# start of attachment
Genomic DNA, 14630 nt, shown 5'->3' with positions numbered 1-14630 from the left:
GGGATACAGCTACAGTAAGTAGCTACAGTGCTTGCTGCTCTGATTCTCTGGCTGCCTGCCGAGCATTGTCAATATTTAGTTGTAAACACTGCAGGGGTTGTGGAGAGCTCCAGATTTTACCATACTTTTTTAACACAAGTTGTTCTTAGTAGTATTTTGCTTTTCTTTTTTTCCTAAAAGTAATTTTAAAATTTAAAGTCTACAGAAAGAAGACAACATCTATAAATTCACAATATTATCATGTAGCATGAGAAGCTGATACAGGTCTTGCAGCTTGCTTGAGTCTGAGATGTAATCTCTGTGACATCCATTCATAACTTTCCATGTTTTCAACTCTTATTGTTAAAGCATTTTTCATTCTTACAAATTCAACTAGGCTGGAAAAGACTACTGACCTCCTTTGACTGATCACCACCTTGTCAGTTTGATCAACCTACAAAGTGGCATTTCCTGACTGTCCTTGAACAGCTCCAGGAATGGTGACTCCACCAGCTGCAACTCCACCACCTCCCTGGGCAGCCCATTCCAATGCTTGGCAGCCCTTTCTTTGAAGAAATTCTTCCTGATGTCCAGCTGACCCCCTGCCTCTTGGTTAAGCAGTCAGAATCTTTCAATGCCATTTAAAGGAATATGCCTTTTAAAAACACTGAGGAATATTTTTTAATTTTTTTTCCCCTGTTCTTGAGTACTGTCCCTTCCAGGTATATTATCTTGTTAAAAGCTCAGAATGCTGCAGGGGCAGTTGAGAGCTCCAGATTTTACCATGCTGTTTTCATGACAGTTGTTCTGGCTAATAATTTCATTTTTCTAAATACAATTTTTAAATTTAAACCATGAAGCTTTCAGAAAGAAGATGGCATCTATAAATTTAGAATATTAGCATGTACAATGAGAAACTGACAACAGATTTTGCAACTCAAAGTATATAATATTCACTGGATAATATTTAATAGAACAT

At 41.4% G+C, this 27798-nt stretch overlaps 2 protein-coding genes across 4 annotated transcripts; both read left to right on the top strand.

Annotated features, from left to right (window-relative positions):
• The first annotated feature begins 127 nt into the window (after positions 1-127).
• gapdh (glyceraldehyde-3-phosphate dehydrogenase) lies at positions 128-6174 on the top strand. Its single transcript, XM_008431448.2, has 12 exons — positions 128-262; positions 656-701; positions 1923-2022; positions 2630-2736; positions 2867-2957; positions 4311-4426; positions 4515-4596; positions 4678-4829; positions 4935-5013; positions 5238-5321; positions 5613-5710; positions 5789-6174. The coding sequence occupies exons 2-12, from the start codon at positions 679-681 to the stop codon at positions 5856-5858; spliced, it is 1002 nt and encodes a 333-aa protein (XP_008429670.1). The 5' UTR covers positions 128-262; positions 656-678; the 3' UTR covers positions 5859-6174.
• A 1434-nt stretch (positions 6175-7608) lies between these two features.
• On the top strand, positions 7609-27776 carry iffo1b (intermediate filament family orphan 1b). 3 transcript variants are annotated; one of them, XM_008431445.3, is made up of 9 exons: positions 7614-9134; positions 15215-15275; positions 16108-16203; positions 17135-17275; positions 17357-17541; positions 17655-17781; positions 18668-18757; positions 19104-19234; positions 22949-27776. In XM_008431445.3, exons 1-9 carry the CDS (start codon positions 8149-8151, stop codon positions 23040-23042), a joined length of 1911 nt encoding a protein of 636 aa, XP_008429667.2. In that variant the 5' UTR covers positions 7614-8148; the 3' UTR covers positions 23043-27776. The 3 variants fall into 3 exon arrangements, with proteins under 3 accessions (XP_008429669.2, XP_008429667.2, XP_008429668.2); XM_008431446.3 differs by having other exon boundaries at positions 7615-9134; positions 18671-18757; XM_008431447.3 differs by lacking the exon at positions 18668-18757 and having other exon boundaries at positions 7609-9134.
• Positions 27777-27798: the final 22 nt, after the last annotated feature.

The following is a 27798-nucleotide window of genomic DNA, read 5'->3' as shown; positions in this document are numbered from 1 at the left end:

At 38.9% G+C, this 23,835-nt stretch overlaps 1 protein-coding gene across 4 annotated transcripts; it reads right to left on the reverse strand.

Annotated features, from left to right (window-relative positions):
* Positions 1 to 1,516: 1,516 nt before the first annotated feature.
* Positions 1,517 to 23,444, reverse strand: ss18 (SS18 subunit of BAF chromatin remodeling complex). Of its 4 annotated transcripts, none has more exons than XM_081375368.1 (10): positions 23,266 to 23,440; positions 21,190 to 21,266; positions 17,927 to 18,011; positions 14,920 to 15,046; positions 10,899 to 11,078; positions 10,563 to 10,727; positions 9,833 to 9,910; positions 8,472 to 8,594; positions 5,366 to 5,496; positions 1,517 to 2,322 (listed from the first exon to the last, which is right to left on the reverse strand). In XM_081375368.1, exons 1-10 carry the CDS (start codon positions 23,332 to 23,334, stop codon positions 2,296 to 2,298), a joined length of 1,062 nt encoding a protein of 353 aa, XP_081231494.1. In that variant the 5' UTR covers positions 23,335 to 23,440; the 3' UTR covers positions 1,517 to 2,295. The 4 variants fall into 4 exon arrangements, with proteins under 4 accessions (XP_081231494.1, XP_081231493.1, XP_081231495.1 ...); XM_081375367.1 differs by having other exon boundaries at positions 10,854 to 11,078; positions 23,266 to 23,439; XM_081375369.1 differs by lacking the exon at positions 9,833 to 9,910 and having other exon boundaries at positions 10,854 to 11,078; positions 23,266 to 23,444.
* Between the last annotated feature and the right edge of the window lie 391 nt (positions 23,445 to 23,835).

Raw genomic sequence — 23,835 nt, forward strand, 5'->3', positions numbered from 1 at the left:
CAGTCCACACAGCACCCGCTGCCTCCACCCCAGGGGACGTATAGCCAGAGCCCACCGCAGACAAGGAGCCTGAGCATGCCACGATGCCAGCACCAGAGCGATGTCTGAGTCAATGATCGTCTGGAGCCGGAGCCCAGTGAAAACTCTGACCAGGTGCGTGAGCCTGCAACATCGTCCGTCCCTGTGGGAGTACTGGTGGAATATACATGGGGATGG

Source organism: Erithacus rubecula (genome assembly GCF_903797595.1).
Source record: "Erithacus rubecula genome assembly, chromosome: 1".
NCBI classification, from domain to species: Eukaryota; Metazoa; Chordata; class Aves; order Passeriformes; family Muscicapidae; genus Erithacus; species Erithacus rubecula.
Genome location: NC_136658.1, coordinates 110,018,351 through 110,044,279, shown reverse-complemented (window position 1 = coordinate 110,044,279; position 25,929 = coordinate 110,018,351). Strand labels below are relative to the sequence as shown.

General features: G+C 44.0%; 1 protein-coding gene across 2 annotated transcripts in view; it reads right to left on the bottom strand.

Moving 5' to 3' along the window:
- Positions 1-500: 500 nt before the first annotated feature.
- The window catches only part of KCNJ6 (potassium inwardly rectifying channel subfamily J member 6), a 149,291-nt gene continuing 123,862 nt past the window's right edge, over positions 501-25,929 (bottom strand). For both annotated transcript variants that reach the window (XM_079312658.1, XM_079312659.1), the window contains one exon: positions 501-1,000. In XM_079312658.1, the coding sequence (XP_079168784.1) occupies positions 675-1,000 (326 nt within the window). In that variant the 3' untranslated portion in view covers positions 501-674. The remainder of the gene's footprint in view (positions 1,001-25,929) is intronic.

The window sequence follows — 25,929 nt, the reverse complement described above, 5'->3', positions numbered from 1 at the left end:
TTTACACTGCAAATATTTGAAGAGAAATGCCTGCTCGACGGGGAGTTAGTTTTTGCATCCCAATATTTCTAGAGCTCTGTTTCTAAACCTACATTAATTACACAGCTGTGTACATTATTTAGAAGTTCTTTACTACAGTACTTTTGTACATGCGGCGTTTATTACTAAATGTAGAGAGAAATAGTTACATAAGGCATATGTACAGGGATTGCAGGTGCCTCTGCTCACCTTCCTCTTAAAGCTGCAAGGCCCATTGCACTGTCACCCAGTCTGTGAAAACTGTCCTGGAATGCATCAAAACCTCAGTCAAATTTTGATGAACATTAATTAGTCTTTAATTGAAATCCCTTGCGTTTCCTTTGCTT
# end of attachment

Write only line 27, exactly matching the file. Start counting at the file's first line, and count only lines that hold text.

TTTACACTGCAAATATTTGAAGAGAAATGCCTGCTCGACGGGGAGTTAGTTTTTGCATCCCAATATTTCTAGAGCTCTGTTTCTAAACCTACATTAATTACACAGCTGTGTACATTATTTAGAAGTTCTTTACTACAGTACTTTTGTACATGCGGCGTTTATTACTAAATGTAGAGAGAAATAGTTACATAAGGCATATGTACAGGGATTGCAGGTGCCTCTGCTCACCTTCCTCTTAAAGCTGCAAGGCCCATTGCACTGTCACCCAGTCTGTGAAAACTGTCCTGGAATGCATCAAAACCTCAGTCAAATTTTGATGAACATTAATTAGTCTTTAATTGAAATCCCTTGCGTTTCCTTTGCTT